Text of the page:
Ethical Performance
inside intelligence for responsible business


Korea improves record on pervasive ethics problems

June 2010

South Korea has begun to improve its business ethics, but the issue remains one of the biggest affecting the country’s corporate climate.

That’s the conclusion of research from the Institute of Business Ethics (IBE), which notes an ‘array of initiatives’ to deal with the continuing problems of bribery, nepotism and accountability.

The IBE says South Korea, which was ranked behind Chile and Botswana last year in Transparency International’s corruption index, has seen improvements since it set up an Anti-Corruption and Civil Rights Commission in 2008 and passed anti-corruption laws, which, among other things, allow the confiscation of assets resulting from corruption.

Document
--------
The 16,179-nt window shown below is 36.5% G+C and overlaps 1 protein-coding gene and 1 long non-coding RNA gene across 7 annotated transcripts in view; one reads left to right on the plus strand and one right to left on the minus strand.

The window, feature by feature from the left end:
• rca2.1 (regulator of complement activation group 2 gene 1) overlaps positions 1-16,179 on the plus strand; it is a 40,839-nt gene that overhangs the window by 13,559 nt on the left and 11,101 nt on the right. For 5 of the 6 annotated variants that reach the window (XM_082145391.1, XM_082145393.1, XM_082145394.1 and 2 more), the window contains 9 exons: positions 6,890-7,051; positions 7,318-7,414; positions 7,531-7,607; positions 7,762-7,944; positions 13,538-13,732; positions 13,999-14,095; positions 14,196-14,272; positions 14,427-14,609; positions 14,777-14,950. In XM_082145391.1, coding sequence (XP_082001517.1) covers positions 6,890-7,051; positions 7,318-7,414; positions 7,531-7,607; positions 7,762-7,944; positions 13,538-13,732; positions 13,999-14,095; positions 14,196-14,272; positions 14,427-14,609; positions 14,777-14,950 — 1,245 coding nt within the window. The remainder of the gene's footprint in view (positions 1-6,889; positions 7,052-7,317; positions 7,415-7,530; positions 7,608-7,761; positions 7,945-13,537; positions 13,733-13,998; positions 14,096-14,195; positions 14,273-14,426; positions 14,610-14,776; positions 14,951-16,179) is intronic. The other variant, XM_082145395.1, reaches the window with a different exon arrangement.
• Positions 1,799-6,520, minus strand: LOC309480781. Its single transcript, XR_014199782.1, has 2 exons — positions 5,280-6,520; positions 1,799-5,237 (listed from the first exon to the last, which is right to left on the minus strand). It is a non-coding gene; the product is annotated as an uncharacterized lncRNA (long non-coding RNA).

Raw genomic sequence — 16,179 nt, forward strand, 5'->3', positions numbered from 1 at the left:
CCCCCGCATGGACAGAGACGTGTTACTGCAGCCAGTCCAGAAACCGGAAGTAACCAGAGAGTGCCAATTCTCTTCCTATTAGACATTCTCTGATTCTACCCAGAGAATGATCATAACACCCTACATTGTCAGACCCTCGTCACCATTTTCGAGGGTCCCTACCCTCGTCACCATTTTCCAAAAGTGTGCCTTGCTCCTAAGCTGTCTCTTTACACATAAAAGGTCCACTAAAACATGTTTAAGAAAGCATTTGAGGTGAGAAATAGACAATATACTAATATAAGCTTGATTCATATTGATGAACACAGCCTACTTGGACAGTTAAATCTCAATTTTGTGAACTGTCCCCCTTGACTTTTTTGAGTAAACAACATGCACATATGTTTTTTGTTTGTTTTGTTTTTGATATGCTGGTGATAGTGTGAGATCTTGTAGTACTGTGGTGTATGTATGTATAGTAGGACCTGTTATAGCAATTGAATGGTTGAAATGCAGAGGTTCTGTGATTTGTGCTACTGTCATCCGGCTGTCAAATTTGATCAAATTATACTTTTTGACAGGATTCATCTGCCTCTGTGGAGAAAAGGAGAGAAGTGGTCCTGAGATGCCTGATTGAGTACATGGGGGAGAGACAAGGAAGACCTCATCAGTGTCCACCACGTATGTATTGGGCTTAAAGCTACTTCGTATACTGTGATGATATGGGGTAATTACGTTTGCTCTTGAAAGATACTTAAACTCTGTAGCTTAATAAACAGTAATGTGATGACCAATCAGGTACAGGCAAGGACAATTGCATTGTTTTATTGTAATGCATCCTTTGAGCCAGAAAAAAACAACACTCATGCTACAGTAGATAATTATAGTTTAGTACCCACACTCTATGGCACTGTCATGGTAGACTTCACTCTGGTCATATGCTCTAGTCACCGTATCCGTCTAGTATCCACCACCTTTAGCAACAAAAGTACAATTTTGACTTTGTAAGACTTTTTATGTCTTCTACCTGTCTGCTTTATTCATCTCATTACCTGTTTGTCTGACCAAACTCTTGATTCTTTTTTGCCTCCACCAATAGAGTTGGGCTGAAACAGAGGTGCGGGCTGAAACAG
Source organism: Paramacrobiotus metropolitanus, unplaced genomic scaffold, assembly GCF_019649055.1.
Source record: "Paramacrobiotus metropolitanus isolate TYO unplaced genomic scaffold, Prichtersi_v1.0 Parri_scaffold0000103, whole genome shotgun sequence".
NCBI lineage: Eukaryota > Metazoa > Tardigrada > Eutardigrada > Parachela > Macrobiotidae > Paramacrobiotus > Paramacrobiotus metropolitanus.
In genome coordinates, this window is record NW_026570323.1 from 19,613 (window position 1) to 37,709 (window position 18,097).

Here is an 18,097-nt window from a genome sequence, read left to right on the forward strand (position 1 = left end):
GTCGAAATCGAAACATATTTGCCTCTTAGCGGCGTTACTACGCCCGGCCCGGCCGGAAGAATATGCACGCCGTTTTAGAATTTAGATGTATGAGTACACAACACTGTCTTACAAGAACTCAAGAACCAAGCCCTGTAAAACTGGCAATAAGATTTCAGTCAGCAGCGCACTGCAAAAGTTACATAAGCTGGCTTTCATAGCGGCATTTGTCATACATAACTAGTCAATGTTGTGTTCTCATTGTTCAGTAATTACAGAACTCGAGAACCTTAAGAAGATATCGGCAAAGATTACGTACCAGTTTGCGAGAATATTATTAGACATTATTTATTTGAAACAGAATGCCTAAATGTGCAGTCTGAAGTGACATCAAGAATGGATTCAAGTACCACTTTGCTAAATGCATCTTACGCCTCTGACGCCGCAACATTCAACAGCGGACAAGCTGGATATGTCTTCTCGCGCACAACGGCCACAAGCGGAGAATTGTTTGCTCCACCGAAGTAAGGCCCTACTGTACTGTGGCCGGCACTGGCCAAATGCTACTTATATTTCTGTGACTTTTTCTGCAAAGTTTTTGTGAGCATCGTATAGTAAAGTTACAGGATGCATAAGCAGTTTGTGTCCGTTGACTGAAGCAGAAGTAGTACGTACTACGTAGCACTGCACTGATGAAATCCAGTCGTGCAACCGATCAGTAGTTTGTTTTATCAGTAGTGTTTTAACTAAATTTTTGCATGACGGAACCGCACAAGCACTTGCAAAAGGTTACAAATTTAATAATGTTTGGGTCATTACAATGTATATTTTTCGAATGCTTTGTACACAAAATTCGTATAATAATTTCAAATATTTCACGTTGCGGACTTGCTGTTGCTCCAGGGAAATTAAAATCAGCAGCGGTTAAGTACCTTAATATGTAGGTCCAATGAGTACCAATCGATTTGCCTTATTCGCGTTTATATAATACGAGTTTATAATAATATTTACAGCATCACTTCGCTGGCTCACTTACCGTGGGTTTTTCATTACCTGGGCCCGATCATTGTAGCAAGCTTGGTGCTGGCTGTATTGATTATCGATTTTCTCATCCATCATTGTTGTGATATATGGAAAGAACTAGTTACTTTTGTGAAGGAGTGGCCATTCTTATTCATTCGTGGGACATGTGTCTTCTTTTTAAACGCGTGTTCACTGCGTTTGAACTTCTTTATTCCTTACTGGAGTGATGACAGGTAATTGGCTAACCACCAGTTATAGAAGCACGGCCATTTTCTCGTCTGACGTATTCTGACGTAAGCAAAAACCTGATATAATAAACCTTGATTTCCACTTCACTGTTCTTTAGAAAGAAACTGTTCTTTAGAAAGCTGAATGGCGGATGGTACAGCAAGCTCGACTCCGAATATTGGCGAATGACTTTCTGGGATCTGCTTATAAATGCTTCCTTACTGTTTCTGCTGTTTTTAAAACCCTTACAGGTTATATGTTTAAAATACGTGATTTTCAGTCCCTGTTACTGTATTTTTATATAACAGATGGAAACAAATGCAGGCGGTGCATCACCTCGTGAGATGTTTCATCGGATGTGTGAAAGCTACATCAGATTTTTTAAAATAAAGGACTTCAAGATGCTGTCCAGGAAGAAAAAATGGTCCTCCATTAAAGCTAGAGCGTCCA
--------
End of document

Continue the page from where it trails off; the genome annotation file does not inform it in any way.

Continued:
In addition, the government has implemented new reporting requirements for companies on the Korean stock exchange and introduced legislation for shareholders – increasing liabilities for owners involved in management and giving greater rights to minority shareholders.

The corporate world has made headway too. Many companies now have a code of ethics, which have become ‘commonplace’ in large organizations, while the uptake on international accounting standards is increasing.

Business ethics training is also becoming embedded. More than 90 per cent of large South Korean companies professed to provide it to employees.

The IBE concludes that ‘generally, the business ethics climate is improving’ and that corporate responsibility ‘has risen up the agenda of both government and corporate South Korea’.

Institute of Business Ethics | Asia | Government role

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